In hope to better understand and treat treatment for muscular conditions for people on Earth as well as improving the wellbeing of astronauts, a team of scientists in the UK will see hundreds of worms sent to the International Space Station later this year.
Researchers from Exeter, Nottingham and Lancaster Universities involved in the project aim to establish the exact reason for muscle loss in space.
"The Molecular Muscle Experiment aims to understand the causes of neuromuscular decline in space. This research will help us establish the precise molecules that cause muscle problems during spaceflight and enable us to test the effectiveness of novel therapies for preventing the muscle decline associated with spaceflight," Nate Szewczyk, Professor of Space Biology at the University of Nottingham, said.
The effect of extreme environment — spaceflight being one of them — can lead up to 40% muscle loss for astronauts, after 6 months in space. The negative health changes are viewed by scientists as an example of the ageing process on earth.
The microscopic worms used in the project are called C. elegans. By sharing essential biological characteristics as humans and prone to same biological changes, the worms are invaluable to the scientists.
"Worms are, perhaps surprisingly, a very good model for human muscle maintenance. At the molecular level, both structurally and metabolically they are highly similar to that of humans and from a space flight specific perspective — they provide a lot of practical advantages. They are very small, quick to grow, cheap and easy to maintain. It makes them good to work with," Tim Etheridge, Senior Lecturer at the University of Exeter, said.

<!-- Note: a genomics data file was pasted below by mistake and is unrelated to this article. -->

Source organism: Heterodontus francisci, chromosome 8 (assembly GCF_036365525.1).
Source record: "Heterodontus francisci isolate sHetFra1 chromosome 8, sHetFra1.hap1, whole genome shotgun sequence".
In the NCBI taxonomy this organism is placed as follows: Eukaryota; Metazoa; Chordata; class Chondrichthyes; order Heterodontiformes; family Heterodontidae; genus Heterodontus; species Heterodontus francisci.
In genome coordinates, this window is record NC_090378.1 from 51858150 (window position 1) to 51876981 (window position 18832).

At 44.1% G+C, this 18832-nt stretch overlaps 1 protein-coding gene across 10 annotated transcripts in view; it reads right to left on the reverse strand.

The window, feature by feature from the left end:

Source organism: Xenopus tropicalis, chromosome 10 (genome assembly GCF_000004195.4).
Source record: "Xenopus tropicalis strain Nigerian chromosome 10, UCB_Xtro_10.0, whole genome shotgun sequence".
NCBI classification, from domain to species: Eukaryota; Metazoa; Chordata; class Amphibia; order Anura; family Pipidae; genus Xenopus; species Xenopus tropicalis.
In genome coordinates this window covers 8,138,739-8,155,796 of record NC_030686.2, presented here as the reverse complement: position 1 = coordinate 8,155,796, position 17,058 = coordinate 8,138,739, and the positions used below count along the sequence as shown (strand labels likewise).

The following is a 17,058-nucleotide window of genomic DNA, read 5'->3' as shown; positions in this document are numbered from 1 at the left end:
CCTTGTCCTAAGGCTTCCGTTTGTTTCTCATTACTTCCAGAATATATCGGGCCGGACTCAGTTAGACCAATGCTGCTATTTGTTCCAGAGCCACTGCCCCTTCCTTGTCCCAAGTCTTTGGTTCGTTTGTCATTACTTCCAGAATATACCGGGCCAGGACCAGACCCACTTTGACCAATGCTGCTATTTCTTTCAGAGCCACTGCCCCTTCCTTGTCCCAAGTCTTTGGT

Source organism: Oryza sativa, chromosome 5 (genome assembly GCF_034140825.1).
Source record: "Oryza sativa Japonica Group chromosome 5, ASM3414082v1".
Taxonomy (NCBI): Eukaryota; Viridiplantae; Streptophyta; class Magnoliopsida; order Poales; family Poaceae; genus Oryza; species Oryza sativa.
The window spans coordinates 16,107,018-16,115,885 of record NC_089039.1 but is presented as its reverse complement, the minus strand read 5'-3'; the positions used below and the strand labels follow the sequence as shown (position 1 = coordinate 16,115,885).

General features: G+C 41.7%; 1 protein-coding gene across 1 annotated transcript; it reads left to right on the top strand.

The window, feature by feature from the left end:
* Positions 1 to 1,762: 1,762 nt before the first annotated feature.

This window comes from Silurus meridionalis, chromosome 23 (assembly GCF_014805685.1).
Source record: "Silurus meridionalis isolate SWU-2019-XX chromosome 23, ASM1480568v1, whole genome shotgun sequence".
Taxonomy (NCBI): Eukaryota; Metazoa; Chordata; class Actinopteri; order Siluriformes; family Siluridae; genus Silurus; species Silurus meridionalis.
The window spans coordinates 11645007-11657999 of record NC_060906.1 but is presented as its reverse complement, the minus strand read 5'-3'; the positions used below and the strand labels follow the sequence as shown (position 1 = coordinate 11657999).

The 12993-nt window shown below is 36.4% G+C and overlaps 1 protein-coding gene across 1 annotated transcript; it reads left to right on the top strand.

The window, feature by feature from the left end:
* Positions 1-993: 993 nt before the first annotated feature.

Dr. Etheridge added that by understanding the molecular changes, causing muscle problems during spaceflight, it will provide the opportunity to understand human ageing on earth.
Spaceflight represents the accelerated human model of the ageing condition and so, hopefully, by understanding the molecular changes it may provide the opportunity to understand human ageing on earth.
The project is supported by the UK Space Agency, European Space Agency, BBSRC, MRC, and Arthritis Research UK. The launch of the worms is currently scheduled to take place between November 2018 and February 2019.